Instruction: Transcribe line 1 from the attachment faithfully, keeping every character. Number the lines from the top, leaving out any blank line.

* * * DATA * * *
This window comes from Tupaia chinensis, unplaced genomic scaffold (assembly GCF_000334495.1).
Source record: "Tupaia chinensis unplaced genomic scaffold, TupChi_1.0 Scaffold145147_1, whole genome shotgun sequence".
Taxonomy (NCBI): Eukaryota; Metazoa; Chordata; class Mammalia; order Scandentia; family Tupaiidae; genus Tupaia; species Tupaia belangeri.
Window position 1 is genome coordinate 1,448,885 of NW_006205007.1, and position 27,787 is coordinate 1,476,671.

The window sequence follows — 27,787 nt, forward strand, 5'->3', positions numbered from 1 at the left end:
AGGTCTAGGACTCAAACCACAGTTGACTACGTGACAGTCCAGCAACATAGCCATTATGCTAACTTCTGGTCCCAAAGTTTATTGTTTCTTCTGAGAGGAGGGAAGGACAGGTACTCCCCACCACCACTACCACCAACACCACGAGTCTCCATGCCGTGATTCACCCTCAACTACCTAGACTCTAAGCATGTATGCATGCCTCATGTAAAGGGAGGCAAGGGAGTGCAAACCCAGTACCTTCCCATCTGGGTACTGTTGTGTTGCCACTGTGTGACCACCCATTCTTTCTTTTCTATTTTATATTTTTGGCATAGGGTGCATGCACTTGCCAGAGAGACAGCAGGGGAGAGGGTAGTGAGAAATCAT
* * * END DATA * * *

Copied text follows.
This window comes from Tupaia chinensis, unplaced genomic scaffold (assembly GCF_000334495.1).